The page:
Because infected bulls typically show no outward clinical signs of disease and pathogens other than T. foetus can also infect a cow herd and cause clinical signs of early embryonic death and repeat breeding (infertility), a definitive diagnosis requires isolation of this obligate pathogen from infected animals, particularly bulls. In areas where trichomoniasis is prevalent, annual testing of all herd bulls for this disease agent as part of a breeding soundness exam should be performed 60–75 days prior to turn-out with cows and heifers. This will allow early identification of disease concerns in the event the bulls were exposed to an infected cow or heifer during the last breeding season. If commingling with cattle of unknown trichomoniasis status occurs between the time of bull testing and turn-out (i.e., if a fence was breached), re-testing of the bull(s) should be considered. Preputial smegma is the specimen of choice to use from bulls to identify T. foetus microscopically. This sample is collected by using a plastic artificial insemination pipette to vigorously scrape the surface epithelium in the preputial fornix while simultaneously gently aspirating the dislodged cellular debris and secretions.
Trichomoniasis is a disease of the reproductive tract of both beef and dairy cattle. The causative agent is a protozoan organism (Tritrichomonas foetus) which is typically transmitted venereally under natural breeding conditions when an infected bull breeds an uninfected cow or heifer or when an uninfected bull subsequently breeds a previously infected female. Because most beef producers in the U.S. use natural breeding as their preferred management practice to produce their annual calf crop, most cases of trichomoniasis are diagnosed in beef herds. Fewer cases are seen in dairy cattle because the U.S. dairy industry uses artificial insemination as a management practice to impregnate females.
The economic loss to the cattle producer is a reduced calf crop or lower overall weaning weights. For example, in infected herds with a short defined breeding season, the calf crop can be decreased by 50 percent. In herds with longer breeding seasons such as six months (180 days) or longer, the calving period can be extended. Thus, weaning weights can be dramatically decreased. In smaller, less intensively managed herds, where the problem is not recognized early in the disease process, cows may produce a calf every 18 months, instead of the normal 12 months. This results in both lower weaning weights and fewer calves produced during the life of the cows in the herd.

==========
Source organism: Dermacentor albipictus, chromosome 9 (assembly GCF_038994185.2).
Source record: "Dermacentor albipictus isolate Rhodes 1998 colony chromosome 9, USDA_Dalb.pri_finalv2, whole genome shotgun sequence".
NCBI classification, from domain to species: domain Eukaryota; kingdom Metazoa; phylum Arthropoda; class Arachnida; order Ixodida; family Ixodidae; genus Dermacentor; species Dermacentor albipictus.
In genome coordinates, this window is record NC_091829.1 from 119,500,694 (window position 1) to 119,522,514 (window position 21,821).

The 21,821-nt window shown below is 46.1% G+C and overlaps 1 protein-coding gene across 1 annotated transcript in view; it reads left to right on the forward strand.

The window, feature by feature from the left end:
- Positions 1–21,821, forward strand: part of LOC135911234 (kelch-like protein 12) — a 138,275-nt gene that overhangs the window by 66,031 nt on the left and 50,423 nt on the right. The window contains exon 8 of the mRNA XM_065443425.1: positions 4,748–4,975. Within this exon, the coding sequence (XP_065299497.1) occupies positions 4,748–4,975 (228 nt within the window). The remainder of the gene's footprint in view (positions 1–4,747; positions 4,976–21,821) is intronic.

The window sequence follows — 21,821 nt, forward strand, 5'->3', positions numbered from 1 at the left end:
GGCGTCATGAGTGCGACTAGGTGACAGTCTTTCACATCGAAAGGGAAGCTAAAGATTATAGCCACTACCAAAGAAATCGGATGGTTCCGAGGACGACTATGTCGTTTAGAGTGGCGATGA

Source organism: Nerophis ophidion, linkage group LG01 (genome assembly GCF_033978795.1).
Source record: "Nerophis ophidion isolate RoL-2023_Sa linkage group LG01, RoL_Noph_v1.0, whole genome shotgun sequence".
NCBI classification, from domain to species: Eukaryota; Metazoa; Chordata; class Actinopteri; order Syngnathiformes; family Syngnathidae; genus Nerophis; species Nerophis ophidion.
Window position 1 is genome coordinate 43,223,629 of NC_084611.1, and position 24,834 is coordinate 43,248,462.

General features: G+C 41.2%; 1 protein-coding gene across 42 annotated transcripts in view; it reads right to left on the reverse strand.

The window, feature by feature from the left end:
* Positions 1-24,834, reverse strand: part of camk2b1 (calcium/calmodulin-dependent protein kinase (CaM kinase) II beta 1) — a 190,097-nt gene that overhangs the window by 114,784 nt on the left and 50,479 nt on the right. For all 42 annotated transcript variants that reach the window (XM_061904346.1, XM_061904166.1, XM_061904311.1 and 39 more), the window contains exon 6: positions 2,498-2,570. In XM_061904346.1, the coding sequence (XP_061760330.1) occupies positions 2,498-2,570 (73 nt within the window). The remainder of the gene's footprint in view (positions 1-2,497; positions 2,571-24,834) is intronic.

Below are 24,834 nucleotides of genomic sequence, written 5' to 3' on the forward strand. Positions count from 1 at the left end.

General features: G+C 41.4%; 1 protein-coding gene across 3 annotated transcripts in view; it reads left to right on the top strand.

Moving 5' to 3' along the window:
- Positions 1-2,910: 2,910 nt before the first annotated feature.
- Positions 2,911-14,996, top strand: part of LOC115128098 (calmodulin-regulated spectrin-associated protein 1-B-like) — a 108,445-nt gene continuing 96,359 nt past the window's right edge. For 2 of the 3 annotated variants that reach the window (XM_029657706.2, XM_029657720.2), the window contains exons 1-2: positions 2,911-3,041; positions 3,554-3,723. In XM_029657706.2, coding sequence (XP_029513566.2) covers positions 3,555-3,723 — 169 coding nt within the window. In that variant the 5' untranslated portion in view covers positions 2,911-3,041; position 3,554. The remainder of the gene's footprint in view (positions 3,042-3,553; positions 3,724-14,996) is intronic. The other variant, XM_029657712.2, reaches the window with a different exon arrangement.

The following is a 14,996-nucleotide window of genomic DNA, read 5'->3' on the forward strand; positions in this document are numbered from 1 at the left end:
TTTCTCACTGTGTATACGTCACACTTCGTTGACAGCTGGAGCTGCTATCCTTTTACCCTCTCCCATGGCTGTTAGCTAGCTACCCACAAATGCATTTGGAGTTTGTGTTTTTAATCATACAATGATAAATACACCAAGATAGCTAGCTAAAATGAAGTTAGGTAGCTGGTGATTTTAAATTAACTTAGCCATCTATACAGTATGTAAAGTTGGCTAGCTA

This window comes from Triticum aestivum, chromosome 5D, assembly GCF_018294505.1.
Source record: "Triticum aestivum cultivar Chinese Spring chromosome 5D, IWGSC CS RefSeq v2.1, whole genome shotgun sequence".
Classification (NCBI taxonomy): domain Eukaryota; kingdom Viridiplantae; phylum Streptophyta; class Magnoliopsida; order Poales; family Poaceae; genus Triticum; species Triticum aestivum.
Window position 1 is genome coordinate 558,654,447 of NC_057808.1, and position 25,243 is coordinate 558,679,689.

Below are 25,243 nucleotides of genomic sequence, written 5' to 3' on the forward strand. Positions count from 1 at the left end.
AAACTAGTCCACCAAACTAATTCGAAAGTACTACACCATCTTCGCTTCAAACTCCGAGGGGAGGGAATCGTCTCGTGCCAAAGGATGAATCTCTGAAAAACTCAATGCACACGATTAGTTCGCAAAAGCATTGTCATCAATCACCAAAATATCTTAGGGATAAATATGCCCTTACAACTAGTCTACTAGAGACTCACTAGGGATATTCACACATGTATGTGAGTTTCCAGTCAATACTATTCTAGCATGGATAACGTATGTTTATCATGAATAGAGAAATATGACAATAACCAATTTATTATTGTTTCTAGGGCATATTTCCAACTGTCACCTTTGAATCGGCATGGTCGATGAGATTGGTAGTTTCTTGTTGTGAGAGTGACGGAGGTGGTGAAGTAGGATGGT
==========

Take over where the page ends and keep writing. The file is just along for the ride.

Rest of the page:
Bulls harbor this pathogen on the surface epithelium of the penis and preputial membrane and can remain infected indefinitely (remain a carrier). Once introduced into the reproductive tract of susceptible females at the time of breeding, T. foetus has a predilection for colonizing and, then causing inflammation of, vaginal and uterine mucosa. As a result, if conception occurs, pregnant females typically experience early embryonic death and subsequent repeat breeding (infertility). This picture of infertility maintains itself in most infected females for approximately 3 months, a time frame that coincides with their mounting an effective immune response to eliminate infection. Fetal death and abortions can also occur but are not as common as losses earlier in gestation. Tritrichomonas foetus has been found in vaginal cultures taken as late as 8 months of gestation and, apparently, live calves can be born to infected dams. Other reproductive abnormalities such as pyometra, endometritis, or a mummified fetus can occasionally develop in infected females after breeding.
Treatment of infected animals with anti-protozoal drugs has proven ineffective. Consequently, producers have relied on implementing several management practices to control this disease. Most important of these practices is to eliminate the infection from the bull battery by culling all bulls and replacing them with virgin bulls or, alternatively, by testing the bull battery and culling all positive bulls. Reinfection is prevented by exposing only uninfected bulls to uninfected females. Uninfected females are assumed to be those with calves at side (even though some infected cows may produce a live calf) and virgin heifers. A vaccine has also been developed to assist with the control of this disease. However, under field conditions and in the absence of other control measures, vaccination of susceptible cattle has not proven to be highly effective in mitigating disease transmission.
Currently, there are no Federal regulations specific to curbing spread of trichomoniasis in the U.S. cattle population. However, a growing number of states have independently adopted trichomoniasis control and management regulations regarding the interstate movement of cattle to limit disease spread. Although the goal of these regulations remains the same between the States adopting them, requirements remain inconsistent among individual States. USDA recommends veterinarians contact the State animal health official of the destination State for specific import requirements.